Teams try to solidify NCAA bids

Big 12 bubble teams are looking for extra wins.
Thursday, March 11, 2004 | 12:00 a.m. CST; updated 12:22 a.m. CDT, Friday, July 18, 2008

No team with a 10-6 record or better in Big 12 Conference play has missed the NCAA Tournament. Colorado, which finished 10-6 this season, could usually be confident of its chances of reaching the NCAA Tournament.

That might not be the case this year. When the Big 12 Tournament starts this afternoon, the conference will hope to make up for a disappointing regular season that, when compared with the relative strength of the Southeastern and Atlantic Coast conferences, might have cost it an NCAA bid or two.

The Buffaloes (18-9) took advantage of the down year, going 7-1 at home in conference play and finishing fourth in the league. That earned them a first-round bye and a second-round meeting with Texas Tech (21-9) at 2:20 p.m. Friday.

Colorado expects at-large invitation

The Buffaloes have no notable nonconference wins and their best victory came against the Red Raiders in Boulder. Even with their solid conference mark, the Buffaloes would remain questionable to reach the NCAA Tournament without another win against Texas Tech.

Colorado coach Ricardo Patton found it difficult to explain why many consider his team on the bubble.

“I guess the question for me is, how can you finish fourth and there still (is) a question about whether or not you get in?” he said. “I guess the selection committee is supposed to take one, two, three and skip to five and six.

“I think it’s unfortunate for the program that it’s even a question at this point.”

Texas Tech boasts 21 wins, tough non-conference schedule

The Red Raiders’ bid might not be in question. Texas Tech’s results are similar to Colorado’s; it played well at home (7-1 in the Big 12) but struggled away from Lubbock.

The Red Raiders beat three Big Ten Conference schools, Iowa, Minnesota and Ohio State. Those three struggled in league play and will not reach the NCAA Tournament without winning the Big Ten Tournament.

Still, Texas Tech reached the 20-win mark and is likely to receive an invitation unless the Buffaloes manhandle it Friday. A Red Raider win would solidify and improve their NCAA Tournament seed.

Coach Bob Knight, though, said he did not see the game as an opportunity to prove his team belongs.

“The tournament plays out however it plays out,” he said. “I never spend any time worry about what could be or what might have been.”

Of Missouri, Texas Tech and Colorado, two are likely to earn NCAA bids. If all three reach the semifinals, the Big 12 could send six teams.

While those three hope to solidify their place in the tournament, three other teams have nailed down an NCAA berth.

Eddie Sutton and Oklahoma State could be No. 1 seed

Oklahoma State (24-3) is the only team in the conference worthy of consideration for a No. 1 seed. The Cowboys cruised through conference play at 14-2 and solidified their spot as the best team in the league with a 76-67 win against Texas on March 1.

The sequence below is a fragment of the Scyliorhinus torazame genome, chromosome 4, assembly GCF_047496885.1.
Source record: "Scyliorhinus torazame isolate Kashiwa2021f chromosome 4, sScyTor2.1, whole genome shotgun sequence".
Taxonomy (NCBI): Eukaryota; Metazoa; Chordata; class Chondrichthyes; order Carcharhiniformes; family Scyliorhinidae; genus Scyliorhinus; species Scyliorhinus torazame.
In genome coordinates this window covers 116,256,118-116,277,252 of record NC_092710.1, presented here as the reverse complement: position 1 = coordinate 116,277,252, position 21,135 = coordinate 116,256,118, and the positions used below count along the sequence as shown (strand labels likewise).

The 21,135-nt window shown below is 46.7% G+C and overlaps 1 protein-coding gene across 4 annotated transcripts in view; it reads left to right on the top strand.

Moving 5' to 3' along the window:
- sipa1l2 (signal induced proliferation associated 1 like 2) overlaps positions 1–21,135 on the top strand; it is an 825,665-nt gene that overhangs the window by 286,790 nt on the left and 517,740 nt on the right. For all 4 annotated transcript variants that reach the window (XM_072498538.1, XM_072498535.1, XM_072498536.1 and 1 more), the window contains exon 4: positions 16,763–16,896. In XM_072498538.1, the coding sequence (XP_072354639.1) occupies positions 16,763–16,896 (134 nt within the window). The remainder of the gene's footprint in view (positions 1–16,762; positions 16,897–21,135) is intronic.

Oklahoma State will face Iowa State or Kansas State, teams that struggle away from home, in the second round Friday afternoon. Coach Eddie Sutton noted the strength of the bottom half of the conference and was wary of an upset.

“There are so many good teams in there,” Sutton said. “Even the teams in the lower half of the conference have the ability to jump up and beat someone.”

Despite ending the regular season with back-to-back losses, Texas (21-6) has wrapped up an NCAA bid, likely a No. 4 seed or better. With Kansas, the Longhorns are the only team in the conference to stay in the Associated Press poll all season. A win or three would improve their position.

Texas coach Rick Barnes said, despite the difficulty of winning four games in four days, he could see a team make a run to the finals without a first-round bye, securing a sixth or even seventh NCAA seed for the Big 12.

“We all know March is the time for madness,” Barnes said. “Coaches and players always believe something magical can happen if they catch lightning in a bottle.”

Kansas’ situation is similar to the Longhorns’. Despite back-to-back losses in early February, the Jayhawks (20-7) responded by winning five of their last six regular-season games, including an 84-82 win against the Tigers to close Hearnes Center on Sunday.

Because a No. 11 seed has never won a Big 12 Tournament game, Missouri is favored to beat Texas A&M tonight. That creates a troublesome scenario for the Jayhawks, who would play back-to-back games against the Tigers.

Kansas coach Bill Self said equaling Missouri’s emotion would be necessary to win.

“I think it’s obviously a difficult assignment,” Self said. “Both teams have a lot left to play for. Missouri will have a ton of motivation and we have to match that motivation. That will be the challenge.”

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